Advanced search in
Research products
arrow_drop_down
Searching FieldsTerms
Any field
arrow_drop_down
includes
arrow_drop_down
Include:
10 Research products, page 1 of 1

  • Publications
  • Other research products
  • 2017-2021
  • Open Access
  • Article
  • GB
  • AT
  • IL
  • English
  • DARIAH EU

Relevance
arrow_drop_down
  • Open Access English
    Authors: 
    Partzsch, Henriette;
    Publisher: Universidad Nacional de Educacion a Distancia
    Country: United Kingdom

    ‘Salvage’ evokes complex dynamics of loss, recovery and value, in such contexts\ud as waste management or shipwreck and maritime law. Similar dynamics, often\ud triggered by a collective or individual experience of a void or an absence, motivate\ud and inform much research into the history of women’s writing. The present article\ud explores, from the point of view of literary studies, the effects of understanding\ud research into the history of women’s writing as a salvage operation. This metaphor\ud bestows on the material studied the ambiguous status of remains. While\ud hindering the full integration of women’ s writing in more traditional accounts of\ud the literary past, the understanding of surviving material as remains can become\ud the starting point for constructing new, inclusive approaches to literary history.\ud This reframing of the problem is possible thanks to recent developments in the\ud Humanities, with an increasing interest in models and theories that allow us\ud to better understand complex and dynamic phenomena. In order to illustrate\ud the possibilities of this approach, the article draws on a brief analysis of nineteenth-century Spanish fashion magazines.

  • Open Access English
    Authors: 
    Magdalena Matysek; Stephanie Evers; Marshall K. Samuel; Sofie Sjögersten;
    Publisher: Springer Verlag
    Country: United Kingdom

    AbstractTropical peatlands are currently being rapidly cleared and drained for the establishment of oil palm plantations, which threatens their globally significant carbon sequestration capacity. Large-scale land conversion of tropical peatlands is important in the context of greenhouse gas emission factors and sustainable land management. At present, quantification of carbon dioxide losses from tropical peatlands is limited by our understanding of the relative contribution of heterotrophic and autotrophic respiration to net peat surface CO2 emissions. In this study we separated heterotrophic and autotrophic components of peat CO2 losses from two oil palm plantations (one established in ‘2000’ and the other in 1978, then replanted in ‘2006’) using chamber-based emissions sampling along a transect from the rooting to non-rooting zones on a peatland in Selangor, Peninsular Malaysia over the course of 3 months (June–August, 2014). Collar CO2 measurements were compared with soil temperature and moisture at site and also accompanied by depth profiles assessing peat C and bulk density. The soil respiration decreased exponentially with distance from the palm trunks with the sharpest decline found for the plantation with the younger palms with overall fluxes of 1341 and 988 mg CO2 m−2 h−1, respectively, at the 2000 and 2006 plantations, respectively. The mean heterotrophic flux was 909 ± SE 136 and 716 ± SE 201 mg m−2 h−1 at the 2000 and 2006 plantations, respectively. Autotrophic emissions adjacent to the palm trunks were 845 ± SE 135 and 1558 ± SE 341 mg m−2 h−1 at the 2000 and 2006 plantations, respectively. Heterotrophic CO2 flux was positively related to peat soil moisture, but not temperature. Total peat C stocks were 60 kg m−2 (down to 1 m depth) and did not vary among plantations of different ages but SOC concentrations declined significantly with depth at both plantations but the decline was sharper in the second generation 2006 plantation. The CO2 flux values reported in this study suggest a potential for very high carbon (C) loss from drained tropical peats during the dry season. This is particularly concerning given that more intense dry periods related to climate change are predicted for SE Asia. Taken together, this study highlights the need for careful management of tropical peatlands, and the vulnerability of their carbon storage capability under conditions of drainage.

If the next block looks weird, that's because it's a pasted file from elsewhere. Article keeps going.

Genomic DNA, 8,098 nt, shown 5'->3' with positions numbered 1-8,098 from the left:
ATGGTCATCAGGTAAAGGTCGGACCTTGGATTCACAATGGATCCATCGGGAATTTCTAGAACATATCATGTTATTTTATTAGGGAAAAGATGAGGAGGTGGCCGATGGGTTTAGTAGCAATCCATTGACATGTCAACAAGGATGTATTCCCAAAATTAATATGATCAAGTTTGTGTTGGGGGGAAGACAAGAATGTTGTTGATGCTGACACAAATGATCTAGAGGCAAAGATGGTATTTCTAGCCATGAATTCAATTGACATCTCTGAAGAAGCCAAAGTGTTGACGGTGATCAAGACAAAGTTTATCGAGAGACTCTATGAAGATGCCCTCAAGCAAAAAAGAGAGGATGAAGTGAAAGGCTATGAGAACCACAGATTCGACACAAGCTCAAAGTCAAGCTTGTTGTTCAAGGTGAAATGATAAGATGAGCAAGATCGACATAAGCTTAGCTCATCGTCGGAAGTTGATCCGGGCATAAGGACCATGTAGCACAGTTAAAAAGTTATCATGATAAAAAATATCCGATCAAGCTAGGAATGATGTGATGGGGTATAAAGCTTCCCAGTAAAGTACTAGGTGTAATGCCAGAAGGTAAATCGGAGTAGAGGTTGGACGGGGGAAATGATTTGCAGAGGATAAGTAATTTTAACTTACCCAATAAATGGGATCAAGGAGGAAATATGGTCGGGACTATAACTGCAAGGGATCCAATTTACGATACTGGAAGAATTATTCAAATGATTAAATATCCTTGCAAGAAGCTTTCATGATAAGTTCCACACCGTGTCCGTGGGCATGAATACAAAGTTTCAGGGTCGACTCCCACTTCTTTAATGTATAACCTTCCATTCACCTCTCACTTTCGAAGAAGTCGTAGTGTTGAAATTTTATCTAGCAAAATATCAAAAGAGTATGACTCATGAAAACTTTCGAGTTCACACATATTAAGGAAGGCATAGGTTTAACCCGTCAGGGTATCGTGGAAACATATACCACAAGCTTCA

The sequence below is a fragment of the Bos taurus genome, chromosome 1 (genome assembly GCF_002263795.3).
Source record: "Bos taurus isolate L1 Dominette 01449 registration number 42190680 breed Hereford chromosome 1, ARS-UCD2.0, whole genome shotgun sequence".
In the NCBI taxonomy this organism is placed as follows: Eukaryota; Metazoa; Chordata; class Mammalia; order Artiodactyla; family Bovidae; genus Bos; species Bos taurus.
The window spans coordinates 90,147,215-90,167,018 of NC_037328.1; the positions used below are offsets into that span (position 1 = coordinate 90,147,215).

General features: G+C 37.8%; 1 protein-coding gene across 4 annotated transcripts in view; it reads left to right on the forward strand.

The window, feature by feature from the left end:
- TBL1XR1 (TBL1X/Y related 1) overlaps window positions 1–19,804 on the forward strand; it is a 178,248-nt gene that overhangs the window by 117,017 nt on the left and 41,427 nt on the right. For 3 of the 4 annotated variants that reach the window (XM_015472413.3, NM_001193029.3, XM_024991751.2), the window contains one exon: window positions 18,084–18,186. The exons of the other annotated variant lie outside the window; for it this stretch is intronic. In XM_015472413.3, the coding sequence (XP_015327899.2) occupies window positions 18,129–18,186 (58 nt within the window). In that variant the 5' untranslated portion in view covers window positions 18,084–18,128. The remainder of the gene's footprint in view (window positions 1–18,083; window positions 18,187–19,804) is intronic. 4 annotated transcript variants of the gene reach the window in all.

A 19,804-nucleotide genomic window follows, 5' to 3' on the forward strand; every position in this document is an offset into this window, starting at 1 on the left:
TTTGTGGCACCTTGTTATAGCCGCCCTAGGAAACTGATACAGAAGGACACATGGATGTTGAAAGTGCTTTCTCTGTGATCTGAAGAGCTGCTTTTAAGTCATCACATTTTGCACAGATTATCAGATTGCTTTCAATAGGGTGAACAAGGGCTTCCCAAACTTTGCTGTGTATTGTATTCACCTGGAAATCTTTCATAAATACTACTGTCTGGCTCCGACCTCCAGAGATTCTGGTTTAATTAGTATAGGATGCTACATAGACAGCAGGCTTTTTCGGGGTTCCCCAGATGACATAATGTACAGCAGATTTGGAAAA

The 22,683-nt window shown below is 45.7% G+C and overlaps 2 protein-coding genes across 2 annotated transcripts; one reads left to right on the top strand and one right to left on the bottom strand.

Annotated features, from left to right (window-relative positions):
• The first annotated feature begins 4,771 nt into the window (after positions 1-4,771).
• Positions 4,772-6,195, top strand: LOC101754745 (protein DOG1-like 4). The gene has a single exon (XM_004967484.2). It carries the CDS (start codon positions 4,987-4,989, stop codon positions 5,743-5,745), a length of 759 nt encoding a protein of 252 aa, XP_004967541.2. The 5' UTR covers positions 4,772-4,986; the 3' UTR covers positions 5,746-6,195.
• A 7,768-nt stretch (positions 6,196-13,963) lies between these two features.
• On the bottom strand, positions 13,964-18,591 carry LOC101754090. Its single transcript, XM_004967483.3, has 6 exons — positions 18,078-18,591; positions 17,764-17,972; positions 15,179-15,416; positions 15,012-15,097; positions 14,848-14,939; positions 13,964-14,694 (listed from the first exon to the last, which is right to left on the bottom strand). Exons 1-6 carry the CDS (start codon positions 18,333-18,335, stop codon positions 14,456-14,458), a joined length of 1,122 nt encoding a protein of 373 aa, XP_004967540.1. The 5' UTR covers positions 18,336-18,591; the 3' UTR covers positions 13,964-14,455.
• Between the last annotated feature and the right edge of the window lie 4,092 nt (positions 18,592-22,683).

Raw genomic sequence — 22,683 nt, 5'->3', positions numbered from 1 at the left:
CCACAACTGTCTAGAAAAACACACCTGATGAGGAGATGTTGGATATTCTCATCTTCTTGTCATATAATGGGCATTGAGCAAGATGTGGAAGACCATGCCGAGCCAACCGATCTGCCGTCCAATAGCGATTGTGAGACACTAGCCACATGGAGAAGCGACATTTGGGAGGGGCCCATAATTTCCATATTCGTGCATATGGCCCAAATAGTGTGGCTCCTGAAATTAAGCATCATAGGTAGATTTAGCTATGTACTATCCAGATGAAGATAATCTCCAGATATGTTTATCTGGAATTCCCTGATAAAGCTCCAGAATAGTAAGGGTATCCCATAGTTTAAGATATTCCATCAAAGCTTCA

• Open Access English
    Authors: